So, Monisha doesn’t spend time worrying if others are trying to copy her. Instead, she protects the artisanal work that makes the Love Is Mighty brand so strong, by maintaining loyal relationships with suppliers and the local artisans in India.
The Heera shoe, made of recycled biscuit wrappers, has been such a bestseller that she recently declined an investment proposed by a large shoe manufacturing company that offered to expand her business via manufacturing in China. In her opinion, this would have been the antithesis of her company’s principles. It’s the handwork, stitching and beading that make her products special and it’s the story behind her label that makes the Love is Mighty brand as memorable as it is inspiring.
Layne Randolph, Esq. and Juan J. Rivera would like to thank Monisha Raja for her participation; we wish her much continued success with her growing company.
Trademark litigation has captured the attention of the fashion industry once again following Christian Louboutin’s recently filed charges in the Southern District of New York late last month, which alleges trademark infringement against Alba Footwear and Easy Pickins, the primary named defendants in a complaint submitted by Harvey Lewin, Esq., counsel for Christian Louboutin, and the more recent Louboutin v. Charles Jourdan case. The charges have raised questions about the future and direction of the federal circuit court’s outlook on Louboutin’s trademark infringement case in 2012, which culminated with the Second Federal Circuit Court ruling that Louboutin’s signature red soles could be protected under “certain circumstances” when the red soles contrast with the rest of the shoe. As the fashion and legal worlds now anxiously await developments in this new case, designers and fashion companies have mixed reactions to these recent cases in light of business pressures and potential “limitations” on creativity for those who wish to assure a competitive edge in an industry that relies on novelty. In sum, it proposes an unprecedented challenge on the creative and business/legal ends of the industry. Aside from establishing trends or redefining new classics in fashion, developing unique products also has legal ramifications. The creative world in the fashion industry must also be concerned with how the impact of trademark protection for these goods will prospectively secure their longevity, business strength, and popularity with consumers. The answer lies, in part, in how the public values and understands these products. As fashion companies strive to keep their collections and products fresh and enlivened with a unique character, consumers’ appreciation for these goods touches on the legal concept of distinctiveness. We will discuss distinctiveness in fashion law in upcoming posts in our DESIGNER SERIES, starting next week. Stay tuned.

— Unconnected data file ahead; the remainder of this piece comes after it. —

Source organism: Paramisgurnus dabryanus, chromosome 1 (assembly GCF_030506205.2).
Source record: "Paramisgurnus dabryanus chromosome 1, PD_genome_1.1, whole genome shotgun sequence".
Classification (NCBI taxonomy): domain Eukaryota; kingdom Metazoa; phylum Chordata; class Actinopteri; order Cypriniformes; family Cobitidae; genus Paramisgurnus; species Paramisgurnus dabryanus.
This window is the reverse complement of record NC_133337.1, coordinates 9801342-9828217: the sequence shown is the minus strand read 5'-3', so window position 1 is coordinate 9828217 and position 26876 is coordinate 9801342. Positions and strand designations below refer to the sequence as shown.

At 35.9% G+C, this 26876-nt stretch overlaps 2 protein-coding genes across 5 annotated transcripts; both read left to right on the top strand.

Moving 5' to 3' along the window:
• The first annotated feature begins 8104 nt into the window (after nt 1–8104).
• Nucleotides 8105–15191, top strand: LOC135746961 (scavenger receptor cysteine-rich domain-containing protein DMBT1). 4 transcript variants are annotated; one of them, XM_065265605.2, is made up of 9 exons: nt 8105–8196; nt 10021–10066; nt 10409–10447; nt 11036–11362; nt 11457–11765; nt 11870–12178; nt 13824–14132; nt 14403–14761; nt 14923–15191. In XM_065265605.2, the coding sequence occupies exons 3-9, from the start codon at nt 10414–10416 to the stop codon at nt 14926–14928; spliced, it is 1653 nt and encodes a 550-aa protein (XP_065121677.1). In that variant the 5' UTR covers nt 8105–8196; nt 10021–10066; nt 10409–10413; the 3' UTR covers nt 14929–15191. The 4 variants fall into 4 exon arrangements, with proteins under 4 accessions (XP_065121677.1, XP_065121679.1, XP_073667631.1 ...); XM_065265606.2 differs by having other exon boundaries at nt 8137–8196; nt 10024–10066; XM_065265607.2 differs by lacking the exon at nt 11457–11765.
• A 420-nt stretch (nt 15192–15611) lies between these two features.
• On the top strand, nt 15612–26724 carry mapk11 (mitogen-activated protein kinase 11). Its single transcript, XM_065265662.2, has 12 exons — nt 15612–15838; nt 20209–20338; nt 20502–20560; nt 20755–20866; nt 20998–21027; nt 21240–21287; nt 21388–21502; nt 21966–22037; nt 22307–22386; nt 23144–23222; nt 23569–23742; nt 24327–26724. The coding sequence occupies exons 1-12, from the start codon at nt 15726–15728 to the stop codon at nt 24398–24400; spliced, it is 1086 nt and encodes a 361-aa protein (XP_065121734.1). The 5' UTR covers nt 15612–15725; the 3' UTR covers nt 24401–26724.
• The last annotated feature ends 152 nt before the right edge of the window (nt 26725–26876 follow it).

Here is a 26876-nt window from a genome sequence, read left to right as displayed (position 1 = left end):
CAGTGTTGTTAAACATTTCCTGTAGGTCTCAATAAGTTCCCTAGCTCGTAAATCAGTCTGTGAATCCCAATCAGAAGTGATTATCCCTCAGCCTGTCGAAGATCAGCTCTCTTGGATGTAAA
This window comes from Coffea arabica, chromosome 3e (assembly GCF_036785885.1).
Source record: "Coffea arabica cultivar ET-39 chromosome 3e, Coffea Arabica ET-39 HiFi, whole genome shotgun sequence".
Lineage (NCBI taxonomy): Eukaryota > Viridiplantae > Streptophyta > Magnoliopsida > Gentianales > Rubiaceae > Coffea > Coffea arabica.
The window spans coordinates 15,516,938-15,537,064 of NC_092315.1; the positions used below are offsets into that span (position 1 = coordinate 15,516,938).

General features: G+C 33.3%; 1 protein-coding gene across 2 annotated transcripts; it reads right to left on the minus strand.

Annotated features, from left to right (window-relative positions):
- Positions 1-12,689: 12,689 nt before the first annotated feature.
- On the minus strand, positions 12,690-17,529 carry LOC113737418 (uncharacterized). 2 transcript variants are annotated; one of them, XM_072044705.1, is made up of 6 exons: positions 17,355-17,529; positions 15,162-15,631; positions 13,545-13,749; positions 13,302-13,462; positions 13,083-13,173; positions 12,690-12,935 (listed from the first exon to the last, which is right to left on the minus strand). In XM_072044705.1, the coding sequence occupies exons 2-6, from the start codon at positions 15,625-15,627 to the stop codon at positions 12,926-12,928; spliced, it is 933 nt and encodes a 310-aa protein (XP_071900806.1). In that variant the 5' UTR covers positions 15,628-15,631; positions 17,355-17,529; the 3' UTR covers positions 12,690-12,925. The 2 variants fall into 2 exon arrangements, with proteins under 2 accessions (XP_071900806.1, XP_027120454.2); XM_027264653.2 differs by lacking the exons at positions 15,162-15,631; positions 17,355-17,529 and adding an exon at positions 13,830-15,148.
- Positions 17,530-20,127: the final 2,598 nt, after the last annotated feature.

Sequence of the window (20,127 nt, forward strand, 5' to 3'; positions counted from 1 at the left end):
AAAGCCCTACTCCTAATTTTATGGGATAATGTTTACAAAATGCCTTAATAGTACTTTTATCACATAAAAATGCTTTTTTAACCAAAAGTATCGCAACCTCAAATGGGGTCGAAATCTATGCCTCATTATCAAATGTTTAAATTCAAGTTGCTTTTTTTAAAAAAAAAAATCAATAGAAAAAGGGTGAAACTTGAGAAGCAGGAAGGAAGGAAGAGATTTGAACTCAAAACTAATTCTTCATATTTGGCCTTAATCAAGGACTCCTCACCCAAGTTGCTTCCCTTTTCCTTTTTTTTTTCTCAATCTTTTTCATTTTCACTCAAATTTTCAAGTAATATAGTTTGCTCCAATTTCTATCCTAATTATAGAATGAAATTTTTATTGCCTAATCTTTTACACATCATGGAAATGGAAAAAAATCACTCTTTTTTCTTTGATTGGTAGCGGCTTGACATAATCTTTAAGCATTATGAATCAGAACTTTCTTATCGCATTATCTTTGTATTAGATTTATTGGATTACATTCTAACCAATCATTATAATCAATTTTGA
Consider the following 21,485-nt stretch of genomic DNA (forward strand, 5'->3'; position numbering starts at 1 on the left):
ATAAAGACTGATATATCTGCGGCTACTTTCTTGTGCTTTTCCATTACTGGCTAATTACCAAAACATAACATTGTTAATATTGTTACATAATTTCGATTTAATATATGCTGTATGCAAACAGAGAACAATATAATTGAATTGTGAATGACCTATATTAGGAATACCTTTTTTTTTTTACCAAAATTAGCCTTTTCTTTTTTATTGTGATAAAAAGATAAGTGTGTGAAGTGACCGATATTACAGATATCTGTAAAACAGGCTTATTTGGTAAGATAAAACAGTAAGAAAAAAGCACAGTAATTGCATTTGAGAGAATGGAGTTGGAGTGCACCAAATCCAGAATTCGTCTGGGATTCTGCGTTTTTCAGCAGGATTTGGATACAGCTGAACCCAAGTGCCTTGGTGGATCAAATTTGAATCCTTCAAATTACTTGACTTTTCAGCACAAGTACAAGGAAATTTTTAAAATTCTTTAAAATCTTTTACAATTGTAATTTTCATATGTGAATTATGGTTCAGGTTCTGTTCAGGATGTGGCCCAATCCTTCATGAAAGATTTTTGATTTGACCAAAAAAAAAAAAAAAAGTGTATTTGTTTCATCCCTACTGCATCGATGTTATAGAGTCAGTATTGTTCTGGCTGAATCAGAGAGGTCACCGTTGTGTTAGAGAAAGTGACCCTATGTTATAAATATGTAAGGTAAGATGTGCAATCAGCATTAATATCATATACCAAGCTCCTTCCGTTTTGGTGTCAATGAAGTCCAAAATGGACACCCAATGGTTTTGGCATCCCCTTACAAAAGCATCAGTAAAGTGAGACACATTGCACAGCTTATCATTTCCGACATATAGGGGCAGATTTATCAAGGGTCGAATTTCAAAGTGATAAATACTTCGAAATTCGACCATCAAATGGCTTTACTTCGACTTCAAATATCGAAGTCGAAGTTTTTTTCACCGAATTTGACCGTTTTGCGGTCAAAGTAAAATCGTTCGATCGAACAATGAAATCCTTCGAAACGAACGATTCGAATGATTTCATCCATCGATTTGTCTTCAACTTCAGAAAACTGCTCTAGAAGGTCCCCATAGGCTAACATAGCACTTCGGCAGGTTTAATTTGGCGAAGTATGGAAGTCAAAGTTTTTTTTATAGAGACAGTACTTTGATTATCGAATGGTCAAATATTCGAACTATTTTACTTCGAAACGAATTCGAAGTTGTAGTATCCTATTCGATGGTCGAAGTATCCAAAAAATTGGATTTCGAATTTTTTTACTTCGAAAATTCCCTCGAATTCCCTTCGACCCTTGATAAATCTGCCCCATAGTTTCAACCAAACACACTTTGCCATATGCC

Stella McCartney is no stranger to struggle.
Once upon a time, McCartney was snubbed as a “T-shirt designer” by Karl Lagerfield in her early fashion design days. But Stella McCartney has officially arrived as 2012 draws to a close. She received awards for the “Designer of the Year” and “Designer Brand of the Year” at the British Fashion Awards ceremony held last week.
McCartney’s recognition from her international growth, celebrity following among the Hollywood stars, and status as an “Olympian” designer for the Team Great Britain in 2012 is conclusive of her rightful place among Britain’s premier fashion designers. And her T-shirts paired with tailored pant suits have become a cult favorite in fashionista circles. Her refusal to use leather or fur in her designs and products costs her profit margin dearly, but she embraces the challenge. For McCartney, a “challenge” is the opportunity to take action, which she seeks in everything from fashion design to the environment.
Stella McCartney’s greatest triumphs are likely yet to come. Her luxury brand will be the first to join the Natural Resources Defense Council in its Clean by Design program in addressing pollution resulting from textile production. And that’s just one of many challenges on Stella McCartney’s horizon. Stay tuned….